My servant is a leather worker by avocation – she’s a boot-black and general leather-footwear repair-woman. She’s kept at least one pair of my boots on life-support for years and her goal (one of them) is to (eventually) make custom boots.
Obviously, she’ll be making custom boots for me (:-D) before she goes Public (and, y’know, after). But that’s a ways off at this point.

The first trick is to learn how to make boots.
So far, I’ve been able to find her one book – a reprint of an Edwardian (iirc) coblery manual (making very boring men’s dress shoes) – on the subject. It’s something, but it’s not actually all that useful, given the kind of footwear I want. (If you’ve ever seek Kinky Boots, you know what I mean).

That said, my Ghost is a smart cookie who knows how to work garment and boot leather (repairs) already and has plenty of experience working with blueprints.
Also, honestly, building a garment for your foot isn’t that hard. Building a Really Good Garment for you foot is probably more difficult, but bulding something functional and wearable? I’ve done it. (Once, but still — I made myself a pair of boots out of fabric one year and stitched them – badly – to a pair of soles that I cut out of a set of boots that were cut All Wrong for my feet[1]).

That said, here’s a handy video that shoes the general idea (I think it’s actually an ad for a shoe-making course, but it gives you a bit of a run-down):

Aaaaaaaaaaaaaaaaaaaaand, then there’s the second trick: Which is knowing where/how to obtain soles in my size. I have Very Big Feet. Size 13-14 (or size 45, depending on where you’re at).


Conveniently, my Ghost knows her way around a wood shop (to put it rather mildly).

(Relevant backstory: A couple of weeks ago, I bought a pair of fabulous shoes (which I totally wore to the play party at Spring Fling this past weekend). They have thick, cork soles. This got me Thinking).

Perhaps my Ghost could make me some properly-sized shoe soles out of poplar, tulip poplar, or willow (which, according to this article about clogs, are traditional materials for wooden Dutch clogs).

I feel like, frequently, the upper-and-insole of a shoe or boot can be make almost like a very structured sock – icluding cushioning for the footbed and everything – the whole of which is then glued to a sole like these ones:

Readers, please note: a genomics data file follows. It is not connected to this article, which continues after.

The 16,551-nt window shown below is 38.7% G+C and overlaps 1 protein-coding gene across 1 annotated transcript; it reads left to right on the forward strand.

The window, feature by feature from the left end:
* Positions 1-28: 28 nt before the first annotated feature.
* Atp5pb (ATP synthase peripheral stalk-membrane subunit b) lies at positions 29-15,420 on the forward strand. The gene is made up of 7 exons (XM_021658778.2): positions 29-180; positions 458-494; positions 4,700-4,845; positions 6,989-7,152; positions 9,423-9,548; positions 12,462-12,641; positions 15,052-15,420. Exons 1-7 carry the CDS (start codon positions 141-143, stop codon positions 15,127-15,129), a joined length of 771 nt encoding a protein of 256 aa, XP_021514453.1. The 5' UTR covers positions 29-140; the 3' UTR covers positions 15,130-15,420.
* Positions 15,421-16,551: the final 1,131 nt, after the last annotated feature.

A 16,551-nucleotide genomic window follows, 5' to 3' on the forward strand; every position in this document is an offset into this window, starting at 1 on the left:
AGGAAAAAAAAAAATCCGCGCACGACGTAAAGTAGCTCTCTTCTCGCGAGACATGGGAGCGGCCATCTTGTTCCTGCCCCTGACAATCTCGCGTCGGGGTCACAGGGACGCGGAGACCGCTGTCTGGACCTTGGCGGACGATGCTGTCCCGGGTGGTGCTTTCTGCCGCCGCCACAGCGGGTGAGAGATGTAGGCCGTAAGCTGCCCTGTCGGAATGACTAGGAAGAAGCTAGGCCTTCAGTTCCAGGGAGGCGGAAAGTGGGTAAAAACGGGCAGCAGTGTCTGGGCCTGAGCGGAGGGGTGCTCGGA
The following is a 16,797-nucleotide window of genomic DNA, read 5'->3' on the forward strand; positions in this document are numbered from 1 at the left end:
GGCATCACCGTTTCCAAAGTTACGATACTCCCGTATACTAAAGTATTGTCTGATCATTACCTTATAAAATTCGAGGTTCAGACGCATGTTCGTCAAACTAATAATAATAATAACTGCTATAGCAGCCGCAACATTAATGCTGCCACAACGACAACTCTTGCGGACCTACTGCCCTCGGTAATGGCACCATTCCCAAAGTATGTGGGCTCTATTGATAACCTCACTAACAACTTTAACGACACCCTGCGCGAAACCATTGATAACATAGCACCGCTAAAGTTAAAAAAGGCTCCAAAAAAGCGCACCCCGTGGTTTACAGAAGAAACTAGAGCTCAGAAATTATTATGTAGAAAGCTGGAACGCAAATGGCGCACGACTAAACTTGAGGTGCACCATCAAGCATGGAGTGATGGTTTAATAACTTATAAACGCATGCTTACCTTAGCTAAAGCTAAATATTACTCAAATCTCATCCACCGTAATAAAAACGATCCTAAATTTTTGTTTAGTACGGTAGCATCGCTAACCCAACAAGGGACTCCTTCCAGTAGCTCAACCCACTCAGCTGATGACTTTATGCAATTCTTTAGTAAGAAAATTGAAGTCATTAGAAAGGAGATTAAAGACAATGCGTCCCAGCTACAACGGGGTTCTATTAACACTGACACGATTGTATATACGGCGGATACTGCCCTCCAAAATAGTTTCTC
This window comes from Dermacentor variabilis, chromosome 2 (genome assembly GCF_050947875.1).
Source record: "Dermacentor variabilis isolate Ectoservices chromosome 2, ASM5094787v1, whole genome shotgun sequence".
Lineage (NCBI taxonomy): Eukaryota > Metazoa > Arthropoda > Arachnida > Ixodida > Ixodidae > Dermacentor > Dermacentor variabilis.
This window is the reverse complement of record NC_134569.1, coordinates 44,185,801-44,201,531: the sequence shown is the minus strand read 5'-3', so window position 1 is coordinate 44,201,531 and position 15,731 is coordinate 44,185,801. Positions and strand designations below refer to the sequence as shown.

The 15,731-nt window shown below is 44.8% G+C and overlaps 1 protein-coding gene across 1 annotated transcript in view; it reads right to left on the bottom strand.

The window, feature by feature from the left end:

Which – one hopes – results in footwear like these (all of which I would wear in a heartbeat, fyi):

Classic yet Contemporary

How fucking awesome is the carved detailing on that sole?

Just the thing to wear with a micro-mini (or, y'know, nothing at all...)

Oh. Oh my. I believe these speak for themselves just fine. 😀

By the looks of things, many wooden-soled shoes have the upper decoratively nailed to the sole, like these ones:

I don’t actually know if that’s decorative trim or if the upper is actually held on (in part) in this fasion. I think it’s partially dependent on whether on not you’re dealing with a sandal. My thought, though, is that if a “decorative” trim like that is also firmly part of the upper, it will help to keep the sole connected to the upper if the nails are more than just deocrative heads.

This video shows how to “make a shoe” (not one you can wear) by covering a pump with plastic wrap and then increasing the structural stability by covering it with packing tape. (Just watch the video, you’ll ge the gist pretty quickly).

As far as making a wearable shoe goes, it’s useless. BUT for making a last? It’s perfect.
After you have your shoe-form made (and well-shored up with duct tape and similar), fill it carefully with plaster of paris and let it harden. You could just as easily do this by shaving your legs and duct-taping over a pair of dollar-store nylons while resting your heels on a block/tealight-holder/cup of the right height.

Since wooden shoe-soles tend – going by the pics I found anyway – to be chunky/platform style, One might use a three-inch heel “slope” (set your heel on a three-inch-high block) if one wanted a 3.5″-4″ (or higher) heel, since the sole under the ball of the foot would be 0.5″-1″ thick.

My thought is that Ghost could make me wooden shoe soles like the various ones pictured above (sticking to a single, easy-to-walk-in heel-height – ~3″ – and pattern, to begin with), afix rubber treads and caps to the parts that come into contact with the ground (possibly by cutting half-soles to fit?) and then glue leather “socks” to the soles, complete with a functional-yet-decorative nail-head (actual nales) trim that would act as a secondary fixitive to keep upper and sole together.

Anyway. That’s my thought. I look forward to helping my Ghost persue her goal and, incidently, to reaping the benefits of (a) have a custom cobler (haute shoe coture for moi! ZOMG!) On Staff and (b) getting to be her spokes model if/when she decides to open for business. 😉

Ms Syren.

[1] The soles were totally fine, but the actual cut of the boot was too shallow across my instep, which meant they cut off the circulation to my foot. Very Bad Situation. So I hacked them up and made something custom-cut. YAY! 😀